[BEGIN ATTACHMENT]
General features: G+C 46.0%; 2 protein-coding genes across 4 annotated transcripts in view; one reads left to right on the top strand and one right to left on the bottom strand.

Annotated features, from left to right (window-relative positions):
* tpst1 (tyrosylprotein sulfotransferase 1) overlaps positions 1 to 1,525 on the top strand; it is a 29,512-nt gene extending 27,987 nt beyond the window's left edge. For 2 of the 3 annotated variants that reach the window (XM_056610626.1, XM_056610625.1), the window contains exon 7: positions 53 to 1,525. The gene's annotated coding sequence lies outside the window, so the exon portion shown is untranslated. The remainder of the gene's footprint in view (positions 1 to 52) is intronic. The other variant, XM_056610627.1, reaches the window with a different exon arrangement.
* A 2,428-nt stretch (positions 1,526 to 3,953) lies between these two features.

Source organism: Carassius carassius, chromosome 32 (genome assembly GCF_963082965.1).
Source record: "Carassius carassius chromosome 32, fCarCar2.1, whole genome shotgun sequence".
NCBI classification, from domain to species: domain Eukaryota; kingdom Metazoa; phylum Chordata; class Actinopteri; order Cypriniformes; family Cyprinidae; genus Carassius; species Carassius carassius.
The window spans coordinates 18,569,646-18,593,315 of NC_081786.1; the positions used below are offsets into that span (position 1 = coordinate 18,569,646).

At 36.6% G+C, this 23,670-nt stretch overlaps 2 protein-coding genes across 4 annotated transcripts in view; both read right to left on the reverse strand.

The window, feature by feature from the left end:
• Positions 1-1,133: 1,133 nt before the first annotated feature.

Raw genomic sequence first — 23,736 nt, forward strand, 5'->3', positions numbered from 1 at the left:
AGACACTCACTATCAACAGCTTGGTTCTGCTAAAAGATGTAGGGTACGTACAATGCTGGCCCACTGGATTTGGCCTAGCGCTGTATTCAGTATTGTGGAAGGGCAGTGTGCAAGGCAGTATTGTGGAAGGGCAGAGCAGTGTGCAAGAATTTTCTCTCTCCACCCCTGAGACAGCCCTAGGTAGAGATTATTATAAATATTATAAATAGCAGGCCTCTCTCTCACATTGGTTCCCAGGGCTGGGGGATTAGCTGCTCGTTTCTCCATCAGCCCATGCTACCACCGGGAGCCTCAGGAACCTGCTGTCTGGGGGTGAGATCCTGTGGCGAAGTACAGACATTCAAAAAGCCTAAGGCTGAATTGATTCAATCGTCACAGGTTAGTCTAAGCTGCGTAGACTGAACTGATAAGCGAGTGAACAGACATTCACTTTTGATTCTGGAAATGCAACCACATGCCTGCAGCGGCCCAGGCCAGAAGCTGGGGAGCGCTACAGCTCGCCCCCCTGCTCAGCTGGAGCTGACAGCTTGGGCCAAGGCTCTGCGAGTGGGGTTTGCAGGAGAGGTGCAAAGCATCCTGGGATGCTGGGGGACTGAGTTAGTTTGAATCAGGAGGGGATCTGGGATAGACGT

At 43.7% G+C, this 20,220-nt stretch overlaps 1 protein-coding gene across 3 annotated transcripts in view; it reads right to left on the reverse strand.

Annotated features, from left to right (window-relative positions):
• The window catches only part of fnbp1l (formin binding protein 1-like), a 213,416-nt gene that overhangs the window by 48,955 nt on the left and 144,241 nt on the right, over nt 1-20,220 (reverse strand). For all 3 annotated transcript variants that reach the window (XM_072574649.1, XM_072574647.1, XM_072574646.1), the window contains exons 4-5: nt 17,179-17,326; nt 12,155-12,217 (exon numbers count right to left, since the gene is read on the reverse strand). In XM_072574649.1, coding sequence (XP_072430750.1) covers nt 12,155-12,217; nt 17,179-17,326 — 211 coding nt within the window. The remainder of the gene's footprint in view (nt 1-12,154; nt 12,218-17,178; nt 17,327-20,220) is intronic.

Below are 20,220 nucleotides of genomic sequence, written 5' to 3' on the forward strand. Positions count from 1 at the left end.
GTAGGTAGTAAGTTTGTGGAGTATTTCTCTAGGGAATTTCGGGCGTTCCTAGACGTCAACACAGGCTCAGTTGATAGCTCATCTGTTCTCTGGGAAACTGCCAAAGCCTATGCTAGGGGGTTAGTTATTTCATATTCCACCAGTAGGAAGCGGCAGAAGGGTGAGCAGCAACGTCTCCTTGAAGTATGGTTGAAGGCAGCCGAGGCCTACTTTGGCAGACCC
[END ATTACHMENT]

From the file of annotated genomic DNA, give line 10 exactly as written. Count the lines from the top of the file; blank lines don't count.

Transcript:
The window, feature by feature from the left end: